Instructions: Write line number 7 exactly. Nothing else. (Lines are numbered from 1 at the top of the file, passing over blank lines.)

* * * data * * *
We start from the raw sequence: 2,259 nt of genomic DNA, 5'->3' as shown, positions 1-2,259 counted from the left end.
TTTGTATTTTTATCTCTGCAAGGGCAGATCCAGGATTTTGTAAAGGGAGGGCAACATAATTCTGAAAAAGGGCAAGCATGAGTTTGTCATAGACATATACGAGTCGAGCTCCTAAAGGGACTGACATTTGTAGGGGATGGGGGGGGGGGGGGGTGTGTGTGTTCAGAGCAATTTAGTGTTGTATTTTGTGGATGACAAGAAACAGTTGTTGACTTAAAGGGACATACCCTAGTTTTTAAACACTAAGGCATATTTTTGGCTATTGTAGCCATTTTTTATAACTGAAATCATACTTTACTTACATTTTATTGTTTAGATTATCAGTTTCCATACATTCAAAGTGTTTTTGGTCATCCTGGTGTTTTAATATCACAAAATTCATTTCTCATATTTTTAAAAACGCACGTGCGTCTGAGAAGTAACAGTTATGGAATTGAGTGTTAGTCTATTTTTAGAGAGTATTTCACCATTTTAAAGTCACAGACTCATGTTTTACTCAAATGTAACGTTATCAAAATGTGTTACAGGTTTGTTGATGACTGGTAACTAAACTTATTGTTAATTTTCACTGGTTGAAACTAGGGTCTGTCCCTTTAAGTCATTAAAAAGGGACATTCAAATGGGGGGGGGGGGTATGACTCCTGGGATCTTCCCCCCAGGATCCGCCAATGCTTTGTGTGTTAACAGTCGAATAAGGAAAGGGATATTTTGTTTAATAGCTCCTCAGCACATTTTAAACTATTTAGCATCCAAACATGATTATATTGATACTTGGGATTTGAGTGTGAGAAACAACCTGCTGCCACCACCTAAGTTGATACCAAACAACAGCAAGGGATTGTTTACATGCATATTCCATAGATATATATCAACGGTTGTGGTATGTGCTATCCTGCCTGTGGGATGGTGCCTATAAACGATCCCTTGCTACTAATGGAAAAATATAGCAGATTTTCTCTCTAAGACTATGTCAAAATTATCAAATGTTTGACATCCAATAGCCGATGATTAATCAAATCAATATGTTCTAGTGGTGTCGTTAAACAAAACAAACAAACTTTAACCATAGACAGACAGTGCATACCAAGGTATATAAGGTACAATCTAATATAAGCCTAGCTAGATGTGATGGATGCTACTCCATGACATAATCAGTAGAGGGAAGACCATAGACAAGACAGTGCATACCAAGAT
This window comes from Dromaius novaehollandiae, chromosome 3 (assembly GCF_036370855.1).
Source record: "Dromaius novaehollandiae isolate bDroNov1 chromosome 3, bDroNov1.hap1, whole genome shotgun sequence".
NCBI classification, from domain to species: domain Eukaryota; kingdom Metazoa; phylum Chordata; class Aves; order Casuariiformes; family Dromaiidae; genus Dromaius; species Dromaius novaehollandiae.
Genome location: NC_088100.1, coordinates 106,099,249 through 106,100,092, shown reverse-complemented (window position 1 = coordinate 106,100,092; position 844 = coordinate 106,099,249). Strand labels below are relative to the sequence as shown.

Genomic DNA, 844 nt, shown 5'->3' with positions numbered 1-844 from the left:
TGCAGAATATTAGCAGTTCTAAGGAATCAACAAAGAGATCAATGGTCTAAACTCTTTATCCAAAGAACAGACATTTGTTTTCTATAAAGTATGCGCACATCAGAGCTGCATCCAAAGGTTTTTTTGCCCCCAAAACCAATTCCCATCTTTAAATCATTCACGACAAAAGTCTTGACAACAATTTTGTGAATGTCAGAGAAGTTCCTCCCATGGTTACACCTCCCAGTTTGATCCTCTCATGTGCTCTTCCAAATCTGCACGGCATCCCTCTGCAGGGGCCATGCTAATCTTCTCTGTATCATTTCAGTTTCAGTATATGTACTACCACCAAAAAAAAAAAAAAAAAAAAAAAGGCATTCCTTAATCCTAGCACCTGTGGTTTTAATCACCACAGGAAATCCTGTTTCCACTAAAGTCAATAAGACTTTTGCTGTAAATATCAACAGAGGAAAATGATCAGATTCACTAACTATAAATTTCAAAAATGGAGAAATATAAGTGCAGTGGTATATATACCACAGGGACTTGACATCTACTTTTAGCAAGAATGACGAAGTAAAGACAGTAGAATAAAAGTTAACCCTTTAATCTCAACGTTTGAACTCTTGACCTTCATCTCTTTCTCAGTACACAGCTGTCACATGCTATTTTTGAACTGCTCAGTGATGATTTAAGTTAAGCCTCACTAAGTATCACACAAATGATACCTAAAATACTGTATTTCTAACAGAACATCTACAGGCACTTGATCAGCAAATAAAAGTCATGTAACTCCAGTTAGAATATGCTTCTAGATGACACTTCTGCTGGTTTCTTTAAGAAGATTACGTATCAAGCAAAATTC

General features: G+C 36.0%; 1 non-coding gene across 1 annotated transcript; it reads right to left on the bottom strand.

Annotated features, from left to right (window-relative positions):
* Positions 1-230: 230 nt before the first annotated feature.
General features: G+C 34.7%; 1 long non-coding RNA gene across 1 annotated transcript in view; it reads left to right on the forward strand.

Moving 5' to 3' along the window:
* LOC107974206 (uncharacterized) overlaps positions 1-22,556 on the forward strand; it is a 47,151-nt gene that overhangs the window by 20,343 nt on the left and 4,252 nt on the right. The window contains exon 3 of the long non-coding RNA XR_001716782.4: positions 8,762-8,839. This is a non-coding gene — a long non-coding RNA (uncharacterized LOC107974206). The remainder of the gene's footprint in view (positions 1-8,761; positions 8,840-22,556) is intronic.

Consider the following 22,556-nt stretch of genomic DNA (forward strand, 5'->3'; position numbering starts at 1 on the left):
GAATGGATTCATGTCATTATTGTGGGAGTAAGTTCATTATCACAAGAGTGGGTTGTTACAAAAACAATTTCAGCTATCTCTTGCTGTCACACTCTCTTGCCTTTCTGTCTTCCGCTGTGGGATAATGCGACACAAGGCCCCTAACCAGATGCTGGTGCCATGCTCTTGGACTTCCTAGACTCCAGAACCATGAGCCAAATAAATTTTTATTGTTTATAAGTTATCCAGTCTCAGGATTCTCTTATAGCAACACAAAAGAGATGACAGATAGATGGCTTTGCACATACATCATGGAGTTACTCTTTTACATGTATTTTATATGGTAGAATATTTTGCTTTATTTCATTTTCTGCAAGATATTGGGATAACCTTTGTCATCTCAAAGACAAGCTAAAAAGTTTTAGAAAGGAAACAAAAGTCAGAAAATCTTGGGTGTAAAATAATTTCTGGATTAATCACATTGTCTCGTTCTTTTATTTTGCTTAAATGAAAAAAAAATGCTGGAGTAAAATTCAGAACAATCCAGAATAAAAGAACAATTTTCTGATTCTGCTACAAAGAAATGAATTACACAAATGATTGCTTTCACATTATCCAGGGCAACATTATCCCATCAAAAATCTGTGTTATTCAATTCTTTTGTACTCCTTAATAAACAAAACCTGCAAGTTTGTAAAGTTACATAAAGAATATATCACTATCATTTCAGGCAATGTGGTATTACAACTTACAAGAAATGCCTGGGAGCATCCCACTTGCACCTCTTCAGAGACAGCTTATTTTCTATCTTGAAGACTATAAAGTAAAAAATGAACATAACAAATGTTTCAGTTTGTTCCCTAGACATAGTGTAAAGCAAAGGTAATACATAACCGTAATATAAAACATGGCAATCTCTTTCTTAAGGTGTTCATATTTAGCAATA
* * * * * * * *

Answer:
Genomic DNA, 844 nt, shown 5'->3' with positions numbered 1-844 from the left: